When Facebook doubled the length of its paid bereavement leave, much of the world was quick to applaud. As other major corporations follow its lead is it time for more HR and payroll departments to take a kinder approach to bereavement leave?
It’s a curious quirk of the employment law landscape that, whilst you’re entitled to some degree of paid leave for childbirth, adoption, sickness and holidays, the same doesn’t apply to bereavement of a loved one. As ACAS guidance notes, you’re entitled to ‘reasonable’ leave, but that leave doesn’t have to be paid (although it usually is) and there’s no attempt to define what’s reasonable.
On the face of it, that makes complete sense. Grief affects us all differently, and where for some the distraction of work and the support of colleagues would be welcome, for others it would be a daunting and damaging prospect.
Putting the pressure on
But last year, a report by Co-op Funeralcare suggested 58% of UK adults felt pressured into returning to work after a loss, whilst 30% felt they needed longer than two weeks before returning to work.
It’s interesting that the latest edition of the ACAS guidance, published May 2018, removes the phrase “one or two days” which appeared in earlier versions. ACAS never said anyone should be back to work within a couple of days of bereavement, merely that some people may feel able and willing to do so, but it’s hard not to see the removal of this phrase as a reaction to the Co-Op report. The ACAS guide now quotes CIPD research suggesting most people return after five days, but there remains the caveat that this is very much an average, not a target.
20 days the new norm?
And then Facebook sparked a global debate by announcing 20 days’ paid leave for bereavement. “We need public policies that make it easier for people to care for their children and aging parents and for families to mourn and heal after loss,” posted Facebook’s chief operating officer, Sheryl Sandberg.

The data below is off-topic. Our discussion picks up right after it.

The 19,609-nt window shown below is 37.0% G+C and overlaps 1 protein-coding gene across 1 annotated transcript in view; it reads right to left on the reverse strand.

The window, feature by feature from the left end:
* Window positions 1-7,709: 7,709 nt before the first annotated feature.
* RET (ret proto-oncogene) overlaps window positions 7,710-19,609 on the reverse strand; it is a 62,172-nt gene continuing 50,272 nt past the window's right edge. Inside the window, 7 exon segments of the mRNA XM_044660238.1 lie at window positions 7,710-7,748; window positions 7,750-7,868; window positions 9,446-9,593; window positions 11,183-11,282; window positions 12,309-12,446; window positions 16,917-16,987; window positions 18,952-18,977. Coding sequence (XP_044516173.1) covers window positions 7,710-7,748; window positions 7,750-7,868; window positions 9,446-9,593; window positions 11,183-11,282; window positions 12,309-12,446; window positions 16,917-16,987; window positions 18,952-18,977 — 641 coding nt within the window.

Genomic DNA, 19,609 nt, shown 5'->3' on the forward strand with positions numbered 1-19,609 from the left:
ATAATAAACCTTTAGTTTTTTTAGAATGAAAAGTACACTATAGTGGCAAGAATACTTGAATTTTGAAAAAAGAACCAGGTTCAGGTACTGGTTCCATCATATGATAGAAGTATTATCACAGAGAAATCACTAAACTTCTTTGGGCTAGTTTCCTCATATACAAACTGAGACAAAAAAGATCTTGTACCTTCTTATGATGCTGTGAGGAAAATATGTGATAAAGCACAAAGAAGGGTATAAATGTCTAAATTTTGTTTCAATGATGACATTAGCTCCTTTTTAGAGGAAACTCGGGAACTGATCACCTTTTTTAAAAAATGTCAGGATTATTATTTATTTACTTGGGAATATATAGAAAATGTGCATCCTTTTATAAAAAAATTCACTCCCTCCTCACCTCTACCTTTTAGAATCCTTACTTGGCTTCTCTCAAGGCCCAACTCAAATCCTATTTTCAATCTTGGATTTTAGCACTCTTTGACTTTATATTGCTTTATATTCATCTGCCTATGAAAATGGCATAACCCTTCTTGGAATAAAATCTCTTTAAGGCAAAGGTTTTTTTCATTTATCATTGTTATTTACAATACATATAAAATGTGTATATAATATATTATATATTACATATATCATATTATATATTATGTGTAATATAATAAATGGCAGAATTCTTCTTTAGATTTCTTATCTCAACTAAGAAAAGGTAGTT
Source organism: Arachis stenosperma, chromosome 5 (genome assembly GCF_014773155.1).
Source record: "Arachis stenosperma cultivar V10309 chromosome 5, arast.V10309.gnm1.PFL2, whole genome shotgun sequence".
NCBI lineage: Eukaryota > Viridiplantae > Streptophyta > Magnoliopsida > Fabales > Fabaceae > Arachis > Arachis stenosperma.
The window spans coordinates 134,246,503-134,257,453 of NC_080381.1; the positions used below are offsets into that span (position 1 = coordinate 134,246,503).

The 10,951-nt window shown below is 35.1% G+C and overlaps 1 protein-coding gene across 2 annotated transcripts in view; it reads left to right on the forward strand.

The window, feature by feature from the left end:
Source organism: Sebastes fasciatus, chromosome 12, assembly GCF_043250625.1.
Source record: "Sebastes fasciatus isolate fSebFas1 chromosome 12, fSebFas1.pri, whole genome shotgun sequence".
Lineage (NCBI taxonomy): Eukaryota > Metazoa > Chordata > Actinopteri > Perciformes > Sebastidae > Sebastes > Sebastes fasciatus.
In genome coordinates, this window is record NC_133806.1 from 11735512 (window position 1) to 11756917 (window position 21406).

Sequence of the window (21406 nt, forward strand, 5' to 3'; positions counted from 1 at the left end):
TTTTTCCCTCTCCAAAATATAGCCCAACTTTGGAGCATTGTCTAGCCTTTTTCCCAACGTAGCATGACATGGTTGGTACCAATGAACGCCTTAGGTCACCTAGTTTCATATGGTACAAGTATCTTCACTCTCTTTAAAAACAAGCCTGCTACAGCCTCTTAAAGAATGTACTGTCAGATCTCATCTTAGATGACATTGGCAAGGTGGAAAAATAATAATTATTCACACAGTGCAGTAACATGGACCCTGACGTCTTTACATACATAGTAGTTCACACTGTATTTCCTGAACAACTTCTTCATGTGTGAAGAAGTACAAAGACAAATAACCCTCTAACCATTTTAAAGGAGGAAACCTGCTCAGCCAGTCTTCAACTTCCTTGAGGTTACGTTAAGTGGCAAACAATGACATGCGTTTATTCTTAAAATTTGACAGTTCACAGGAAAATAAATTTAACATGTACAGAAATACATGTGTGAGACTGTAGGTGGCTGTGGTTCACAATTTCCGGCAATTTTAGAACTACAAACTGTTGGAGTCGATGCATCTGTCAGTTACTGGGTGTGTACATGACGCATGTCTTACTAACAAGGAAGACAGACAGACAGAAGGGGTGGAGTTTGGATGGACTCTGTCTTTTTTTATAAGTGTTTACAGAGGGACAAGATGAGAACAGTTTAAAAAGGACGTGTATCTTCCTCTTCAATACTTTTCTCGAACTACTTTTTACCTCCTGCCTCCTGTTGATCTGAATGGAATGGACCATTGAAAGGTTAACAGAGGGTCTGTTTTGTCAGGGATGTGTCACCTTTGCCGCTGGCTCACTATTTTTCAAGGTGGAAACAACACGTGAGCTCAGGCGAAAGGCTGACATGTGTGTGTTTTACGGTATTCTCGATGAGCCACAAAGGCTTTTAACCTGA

The news left companies’ HR and payroll departments running to catch up – although its notable just how many of the organisations that followed Facebook’s leave were relatively young tech companies. Vimea, SurveyMonkey, Airbnb and Tinder all increased their bereavement leave, but whilst most UK businesses now offer paid bereavement leave, very few offer more than 10 days.
In part, the reluctance to match Facebook will be down to costs. It’s considerably harder for any business without Facebook’s resources (i.e. virtually all businesses) to commit to a similar arrangement. Any legal imposition of bereavement leave could also be seen as penalising organisations whose workforce is predominantly older, and who will likely face a greater incidence of bereavement than a younger workforce.
But perhaps the biggest reason UK payroll and HR departments haven’t rushed to implement paid bereavement leave four times the ‘average’ is the same reason the UK has never attempted to define ‘reasonable’. If it’s wrong to expect any individual to leave their grief at the door after a day or two, then it’s equally wrong to expect or implicitly compel anyone to enter a period of mourning of 20 days or more if that’s not what they want.
Ultimately, whether the bereavement leave is paid or unpaid, and whether the standard policy is 20 days or less, what’s required is sensitivity. For HR and payroll, that means enacting policies that take the pressure off, and which respond to individual needs.
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